Hasegawa 1/48 A-4E/F Skyhawk
|REVIEWER:||Scott Van Aken|
|NOTES:||2005 initial release. Base boxing|
The Douglas A-4 Skyhawk is a single seat subsonic carrier-capable attack aircraft developed for the United States Navy and United States Marine Corps in the early 1950s. The delta winged, single turbojet engined Skyhawk was designed and produced by Douglas Aircraft Company, and later by McDonnell Douglas. It was originally designated A4D under the U.S. Navy's pre-1962 designation system.
The Skyhawk is a relatively lightweight aircraft with a maximum takeoff weight of 24,500 pounds (11,100 kg) and has a top speed of more than 670 miles per hour (1,080 km/h). The aircraft's five hardpoints support a variety of missiles, bombs and other munitions. It was capable of carrying a bomb load equivalent to that of a World War II-era Boeing B-17 bomber, and could deliver nuclear weapons using a low-altitude bombing system and a "loft" delivery technique. The A-4 was originally powered by the Wright J65 turbojet engine; from the A-4E onwards, the Pratt & Whitney J52 was used.
Skyhawks played key roles in the Vietnam War, the Yom Kippur War, and the Falklands War. Sixty years after the aircraft's first flight in 1954, some of the 2,960 produced (through February 1979) remain in service with several air arms around the world.
This is one of those kits that seems to be in high demand. When it becomes less and less available, the prices those who have it keep going up. A look at several places offering this base boxing show some asking $70-100 for it. Well, it has recently been reissued, as is quite common with the base boxings and you can now get it for considerably less.
Despite the newer Hobby Boss release, most Scooter fans will gravitate towards this particular kit. It offers pretty much all one needs and thanks to not clipping off sections of sprues, you can do more than the kit variants. I saw bits for the A-4H, for example.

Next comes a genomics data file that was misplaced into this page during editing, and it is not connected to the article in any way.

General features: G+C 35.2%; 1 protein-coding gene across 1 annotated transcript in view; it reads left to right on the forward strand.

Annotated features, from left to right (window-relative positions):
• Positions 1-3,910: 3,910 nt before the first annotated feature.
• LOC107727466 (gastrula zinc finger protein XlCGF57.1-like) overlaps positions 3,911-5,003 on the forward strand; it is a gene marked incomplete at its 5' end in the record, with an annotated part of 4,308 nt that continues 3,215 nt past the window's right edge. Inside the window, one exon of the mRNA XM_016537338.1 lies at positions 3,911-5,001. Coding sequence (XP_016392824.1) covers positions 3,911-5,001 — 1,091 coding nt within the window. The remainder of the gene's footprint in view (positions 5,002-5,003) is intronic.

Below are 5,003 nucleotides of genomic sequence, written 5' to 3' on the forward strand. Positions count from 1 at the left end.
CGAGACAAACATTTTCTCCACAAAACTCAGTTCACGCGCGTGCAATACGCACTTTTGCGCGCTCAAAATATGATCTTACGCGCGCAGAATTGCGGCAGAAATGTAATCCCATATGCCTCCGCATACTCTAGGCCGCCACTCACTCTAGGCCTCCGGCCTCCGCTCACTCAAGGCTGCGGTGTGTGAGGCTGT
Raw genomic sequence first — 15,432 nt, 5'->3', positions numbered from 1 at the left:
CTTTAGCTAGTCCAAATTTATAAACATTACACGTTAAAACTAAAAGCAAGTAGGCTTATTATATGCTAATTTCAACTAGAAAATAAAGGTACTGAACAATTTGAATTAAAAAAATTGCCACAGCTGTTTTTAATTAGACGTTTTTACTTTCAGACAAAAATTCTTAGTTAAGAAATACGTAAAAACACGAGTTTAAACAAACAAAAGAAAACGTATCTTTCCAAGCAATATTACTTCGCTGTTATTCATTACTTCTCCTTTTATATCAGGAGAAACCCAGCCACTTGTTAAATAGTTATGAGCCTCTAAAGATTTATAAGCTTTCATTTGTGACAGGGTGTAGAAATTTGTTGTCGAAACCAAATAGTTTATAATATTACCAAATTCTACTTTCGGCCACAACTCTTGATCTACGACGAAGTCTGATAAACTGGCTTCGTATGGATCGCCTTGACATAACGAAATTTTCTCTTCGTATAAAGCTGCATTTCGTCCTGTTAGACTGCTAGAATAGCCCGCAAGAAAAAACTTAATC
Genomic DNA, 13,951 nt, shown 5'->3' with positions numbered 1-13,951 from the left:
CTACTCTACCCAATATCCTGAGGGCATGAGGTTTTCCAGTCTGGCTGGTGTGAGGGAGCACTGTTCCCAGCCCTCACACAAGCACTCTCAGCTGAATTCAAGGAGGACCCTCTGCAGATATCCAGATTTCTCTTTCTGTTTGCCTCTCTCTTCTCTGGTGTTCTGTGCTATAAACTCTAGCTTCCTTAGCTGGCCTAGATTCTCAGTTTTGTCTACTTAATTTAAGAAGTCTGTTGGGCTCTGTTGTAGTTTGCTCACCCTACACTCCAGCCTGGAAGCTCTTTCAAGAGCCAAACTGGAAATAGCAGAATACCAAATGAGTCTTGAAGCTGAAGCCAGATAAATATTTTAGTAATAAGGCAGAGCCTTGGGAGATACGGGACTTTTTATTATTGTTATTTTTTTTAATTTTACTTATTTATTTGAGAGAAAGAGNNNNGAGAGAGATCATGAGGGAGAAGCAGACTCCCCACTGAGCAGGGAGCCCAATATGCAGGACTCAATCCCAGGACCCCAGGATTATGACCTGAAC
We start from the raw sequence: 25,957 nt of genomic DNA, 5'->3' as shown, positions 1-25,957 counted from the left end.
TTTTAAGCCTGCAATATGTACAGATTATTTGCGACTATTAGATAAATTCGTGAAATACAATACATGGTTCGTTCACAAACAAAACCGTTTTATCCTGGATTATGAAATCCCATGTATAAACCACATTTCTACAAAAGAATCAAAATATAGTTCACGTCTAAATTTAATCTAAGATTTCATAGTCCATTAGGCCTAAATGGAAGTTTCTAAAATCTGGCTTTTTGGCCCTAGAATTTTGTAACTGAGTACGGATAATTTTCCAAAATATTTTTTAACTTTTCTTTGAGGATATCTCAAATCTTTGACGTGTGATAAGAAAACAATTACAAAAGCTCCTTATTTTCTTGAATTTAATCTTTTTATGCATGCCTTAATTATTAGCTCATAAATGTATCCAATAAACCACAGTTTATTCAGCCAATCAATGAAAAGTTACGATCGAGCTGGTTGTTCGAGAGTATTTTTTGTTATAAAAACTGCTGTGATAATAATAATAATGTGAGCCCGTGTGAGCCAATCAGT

You get a pretty nice cockpit with a four piece bang seat, control stick and rudder pedals. There are decals for the instrument panels and side consoles if you wish to use them. You get intake trunking to the first compressor stage and exhaust from the last. There is room for nose weight and the nose gear well is attached to the cockpit floor.
Typically, there are inserts galore. These are for the wing tip lights, fin tip, the base of the fin fillet (you have the options of using the avionics hump), and the lower rear fusealge where there are inserts for whether you want to use the flare/chaff dispensers. Even these can be ones with the plates over them. Slats can be extended along with the flaps. There are also inserts for the guns. Keep in mind that a lot of sprues are used for the unarmed TA-4J and you may want to use this kit for an aggressor, which was also unarmed.
Landing gear is nicely done and includes the nose wheel steering equipment. You can pose the speed brakes open or closed. It was not uncommon for these to be barely open when on the ground. Rarely fully extended. There are no weapons included though you do have two fuel tanks. These can be built without the fins on the back. Normally the finless tank would be carried on the center line. Canopy can be posed open or closed and you can install a boarding ladder, assuming you open the holes for it. This kit has the straight refueling probe but the cranked one is also included for a '70s and later aircraft.
Instructions include markings for two colorful CAG birds. The box art plane is with VA-192 while the other option is with VA-22. The large decal sheet is the newer type without the off white and includes things like nose anti glare panel, intake lips, and the wing walk markings.
This is a very nice kit and while I'm not jazzed about the way the wing tip lights are done, it is a minor point. There are a lot of aftermarket sheets out there for the E/F Skyhawk if you don't like the kit options,
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